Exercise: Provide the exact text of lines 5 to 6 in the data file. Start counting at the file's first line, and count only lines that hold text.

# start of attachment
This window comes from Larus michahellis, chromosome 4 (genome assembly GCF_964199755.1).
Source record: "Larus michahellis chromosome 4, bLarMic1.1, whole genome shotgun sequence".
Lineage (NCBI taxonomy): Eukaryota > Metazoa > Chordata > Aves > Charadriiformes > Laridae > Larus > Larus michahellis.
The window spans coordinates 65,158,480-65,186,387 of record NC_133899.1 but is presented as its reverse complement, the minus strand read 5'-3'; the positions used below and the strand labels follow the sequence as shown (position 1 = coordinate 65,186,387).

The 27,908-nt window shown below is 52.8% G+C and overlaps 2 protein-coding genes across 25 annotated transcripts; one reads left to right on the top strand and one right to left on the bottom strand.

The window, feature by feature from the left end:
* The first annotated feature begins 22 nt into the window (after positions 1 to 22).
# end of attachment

The 27,908-nt window shown below is 52.8% G+C and overlaps 2 protein-coding genes across 25 annotated transcripts; one reads left to right on the top strand and one right to left on the bottom strand.

The window, feature by feature from the left end: